Monday, January 15, 2018

Book Review: Turtles All the Way Down by John Green

Pages: 290
Genre: YA Realistic Fiction
Pub. Date: October 10, 2017
Publisher: Dutton
Source: Library
Other Books By Author: The Fault in Our Stars,

Goodreads says, "Sixteen-year-old Aza never intended to pursue the mystery of fugitive billionaire Russell Pickett, but there’s a hundred-thousand-dollar reward at stake and her Best and Most Fearless Friend, Daisy, is eager to investigate. So together, they navigate the short distance and broad divides that separate them from Russell Pickett’s son, Davis.  Aza is trying. She is trying to be a good daughter, a good friend, a good student, and maybe even a good detective, while also living within the ever-tightening spiral of her own thoughts.   In his long-awaited return, John Green, the acclaimed, award-winning author of Looking for Alaska and The Fault in Our Stars, shares Aza’s story with shattering, unflinching clarity in this brilliant novel of love, resilience, and the power of lifelong friendship." 

Aza Holmes battles her demons everyday and often times finds her thoughts spiraling and taking over her mind.  Her childhood friend's father (who happens to be a billionaire), goes missing and there is a reward for anyone who can locate his whereabouts.  Aza, and her charismatic best friend Daisy, decide to try to find her childhood friend, Davis, and try to earn the reward.  But Aza suffers from anxiety and can be filled with worry. Throughout the story her issues will ultimately hold her back.  With a push from Daisy, she contacts Davis, hoping they will be able to find his father and get the $100,000 reward, but they come to find that his father disappeared during fraud investigations.  On the bright side, there are sparks between Davis and Aza, but will Aza allow herself to open up and more importantly will they find Davis's father?  John Green's Turtles All the Way Down is such a smart read that his fans will truly appreciate.

Aza is such a great character and very similar to Green's previous characters. She's smart, engages in witty dialogue, thoughtful, and worries more often than not.  What sets Aza apart from Green's other characters is her battle with anxiety and her overpowering thoughts.  In Turtles All the Way Down readers are privy to Aza's worries and her obsessive thoughts on infection, life, and just about everything.  I didn't think I'd be able to identify with Aza in the very least, but surprisingly, I could.  I mean haven't we all irrationally worried in our lives? I know I have and I could appreciate Aza's struggle.  I think many teenagers will be able to identify with her as well and I wish more characters were like this in young adult literature. She felt very real and very authentic.

The mystery of where Davis's father didn't really compel me to continue reading as much as the character development in Turtles All the Way Down. John Green is just so darn good at creating such smart, quirky characters that you truly care about. I loved the friendship between Daisy and Aza, their conversations, and Daisy's Star Wars fan fiction. Things aren't always easy between the two girls, but I enjoyed their friendship.  I also appreciated the budding relationship between Davis and Aza and how they reconnected. They both have dealt with a lot in life.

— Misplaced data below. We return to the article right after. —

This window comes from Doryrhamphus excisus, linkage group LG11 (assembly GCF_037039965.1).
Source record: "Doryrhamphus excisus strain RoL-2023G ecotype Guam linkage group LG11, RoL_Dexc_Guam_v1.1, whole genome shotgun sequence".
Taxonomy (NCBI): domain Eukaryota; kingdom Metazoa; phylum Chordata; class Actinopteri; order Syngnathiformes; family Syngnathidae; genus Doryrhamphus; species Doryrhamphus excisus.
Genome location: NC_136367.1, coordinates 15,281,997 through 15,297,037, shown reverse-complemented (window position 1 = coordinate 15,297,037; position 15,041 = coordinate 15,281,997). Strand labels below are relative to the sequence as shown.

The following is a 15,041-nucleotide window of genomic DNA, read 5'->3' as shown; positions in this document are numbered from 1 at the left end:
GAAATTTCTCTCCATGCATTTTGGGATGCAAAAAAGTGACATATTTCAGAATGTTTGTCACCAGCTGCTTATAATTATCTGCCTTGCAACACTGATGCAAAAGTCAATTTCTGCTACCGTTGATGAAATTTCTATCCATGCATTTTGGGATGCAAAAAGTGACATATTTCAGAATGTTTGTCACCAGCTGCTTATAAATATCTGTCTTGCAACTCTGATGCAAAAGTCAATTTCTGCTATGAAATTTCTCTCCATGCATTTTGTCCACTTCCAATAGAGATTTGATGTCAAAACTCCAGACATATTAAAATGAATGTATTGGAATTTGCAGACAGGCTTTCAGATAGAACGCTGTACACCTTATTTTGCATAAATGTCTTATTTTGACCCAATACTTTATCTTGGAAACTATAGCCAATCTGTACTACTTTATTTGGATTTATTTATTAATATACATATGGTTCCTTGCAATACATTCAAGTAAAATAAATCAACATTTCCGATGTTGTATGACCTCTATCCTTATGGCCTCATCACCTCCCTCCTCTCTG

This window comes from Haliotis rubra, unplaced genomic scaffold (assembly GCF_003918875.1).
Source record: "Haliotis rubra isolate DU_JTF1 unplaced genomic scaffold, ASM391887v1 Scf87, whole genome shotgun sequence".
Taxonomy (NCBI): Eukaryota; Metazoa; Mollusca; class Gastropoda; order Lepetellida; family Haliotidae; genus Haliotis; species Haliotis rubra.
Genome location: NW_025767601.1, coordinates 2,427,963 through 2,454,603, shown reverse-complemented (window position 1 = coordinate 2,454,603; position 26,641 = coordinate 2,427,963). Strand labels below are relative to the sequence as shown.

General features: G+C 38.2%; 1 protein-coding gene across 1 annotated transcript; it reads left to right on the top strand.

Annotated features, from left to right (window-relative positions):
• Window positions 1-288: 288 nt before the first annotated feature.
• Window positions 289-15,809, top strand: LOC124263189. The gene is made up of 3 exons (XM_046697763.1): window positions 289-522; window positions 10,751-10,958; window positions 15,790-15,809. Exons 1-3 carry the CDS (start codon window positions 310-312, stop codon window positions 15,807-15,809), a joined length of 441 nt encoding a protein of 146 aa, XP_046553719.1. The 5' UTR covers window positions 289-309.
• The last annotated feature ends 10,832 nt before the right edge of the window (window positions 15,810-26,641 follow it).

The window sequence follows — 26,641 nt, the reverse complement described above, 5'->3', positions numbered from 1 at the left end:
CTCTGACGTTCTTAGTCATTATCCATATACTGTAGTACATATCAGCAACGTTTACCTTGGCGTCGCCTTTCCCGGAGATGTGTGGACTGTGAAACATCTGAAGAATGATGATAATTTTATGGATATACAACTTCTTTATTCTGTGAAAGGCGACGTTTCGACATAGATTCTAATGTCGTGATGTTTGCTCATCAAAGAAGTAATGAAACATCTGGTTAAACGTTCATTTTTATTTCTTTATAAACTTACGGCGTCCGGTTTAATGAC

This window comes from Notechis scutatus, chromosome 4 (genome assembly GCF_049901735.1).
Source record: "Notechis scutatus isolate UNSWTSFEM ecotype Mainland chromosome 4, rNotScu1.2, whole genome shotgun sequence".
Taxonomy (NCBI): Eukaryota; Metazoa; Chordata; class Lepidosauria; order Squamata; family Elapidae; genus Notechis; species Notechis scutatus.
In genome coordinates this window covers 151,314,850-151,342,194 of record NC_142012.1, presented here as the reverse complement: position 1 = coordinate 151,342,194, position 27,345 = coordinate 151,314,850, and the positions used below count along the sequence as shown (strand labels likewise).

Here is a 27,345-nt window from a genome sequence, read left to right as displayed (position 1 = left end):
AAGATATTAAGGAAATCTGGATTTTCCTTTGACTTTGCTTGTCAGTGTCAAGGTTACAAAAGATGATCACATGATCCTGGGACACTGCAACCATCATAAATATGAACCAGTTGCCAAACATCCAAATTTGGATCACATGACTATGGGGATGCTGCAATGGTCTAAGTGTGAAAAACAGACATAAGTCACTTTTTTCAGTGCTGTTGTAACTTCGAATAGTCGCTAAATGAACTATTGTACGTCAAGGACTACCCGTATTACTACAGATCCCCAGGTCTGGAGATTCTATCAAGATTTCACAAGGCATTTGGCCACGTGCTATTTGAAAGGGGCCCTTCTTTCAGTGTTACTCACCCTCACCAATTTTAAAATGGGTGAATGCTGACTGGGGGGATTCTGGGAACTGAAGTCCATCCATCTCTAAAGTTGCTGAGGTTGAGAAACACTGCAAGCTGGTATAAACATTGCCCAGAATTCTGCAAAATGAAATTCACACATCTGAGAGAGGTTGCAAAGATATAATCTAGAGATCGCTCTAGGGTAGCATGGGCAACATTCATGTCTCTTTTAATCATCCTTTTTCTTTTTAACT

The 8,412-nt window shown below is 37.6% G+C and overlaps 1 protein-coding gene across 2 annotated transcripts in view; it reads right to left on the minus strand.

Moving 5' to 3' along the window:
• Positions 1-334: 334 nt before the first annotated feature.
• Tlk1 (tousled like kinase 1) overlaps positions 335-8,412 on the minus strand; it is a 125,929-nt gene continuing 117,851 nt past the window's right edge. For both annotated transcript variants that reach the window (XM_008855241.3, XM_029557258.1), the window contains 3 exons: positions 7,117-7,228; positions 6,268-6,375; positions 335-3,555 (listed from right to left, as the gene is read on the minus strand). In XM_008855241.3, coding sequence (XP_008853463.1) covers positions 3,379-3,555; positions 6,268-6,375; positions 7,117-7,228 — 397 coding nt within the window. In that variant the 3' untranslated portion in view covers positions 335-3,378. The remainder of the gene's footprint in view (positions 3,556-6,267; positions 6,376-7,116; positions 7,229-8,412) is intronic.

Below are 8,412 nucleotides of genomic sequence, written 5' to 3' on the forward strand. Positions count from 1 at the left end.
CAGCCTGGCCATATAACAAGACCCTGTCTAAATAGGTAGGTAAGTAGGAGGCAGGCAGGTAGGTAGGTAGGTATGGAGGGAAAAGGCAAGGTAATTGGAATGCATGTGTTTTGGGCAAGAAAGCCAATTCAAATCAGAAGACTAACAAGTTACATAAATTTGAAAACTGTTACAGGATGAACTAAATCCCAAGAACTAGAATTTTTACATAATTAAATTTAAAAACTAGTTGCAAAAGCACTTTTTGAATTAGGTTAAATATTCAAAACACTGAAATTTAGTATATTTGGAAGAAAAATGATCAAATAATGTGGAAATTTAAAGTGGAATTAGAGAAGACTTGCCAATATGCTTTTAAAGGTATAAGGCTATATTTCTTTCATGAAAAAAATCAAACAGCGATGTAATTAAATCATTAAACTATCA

John Green is such a brilliant writer. Sometimes it hurts to read his work because it's just so-so-so good. I want to marinate in his writing. Seriously. Some lines truly stayed with me and I was, once again, blown away by his eloquence and the way he is able to capture things. Here are a few of my favorite lines:

“We never really talked much or even looked at each other, but it didn't matter because we were looking at the same sky together, which is maybe even more intimate than eye contact anyway. I mean, anybody can look at you. It's quite rare to find someone who sees the same world you see.” 
“I was beginning to learn that your life is a story told about you, not one that you tell.” 
“Your now is not your forever.”  
Turtles All the Way Down is one of the smartest YA reads that I've encountered in quite sometime. It's about so much more than finding Davis's father or Aza and Daisy, but rather an examination of mental illness and how it impacts teenagers today. It's about friendship, learning to accept shortcomings, and tackling our down demons head on. While it wasn't my favorite of Green's novels, I still thoroughly enjoyed it and will read anything John Green writes.


  1. Great review! I really liked this book, but I think I still like TFIOS more.

    Aj @ Read All The Things!

    1. Me too. I LOVED TFIOS....not much can compare to that one! Thanks for visiting AJ!

  2. I still haven't read this though I want to. I am just worried it won't live up to my expectations. TFIOS is one of my favorites and set the bar pretty high. Fantastic review!

    1. It wasn't as good as TFIOS, but it was still a very well written story. I think you'd enjoy it overall, Christina. Thanks for visiting!


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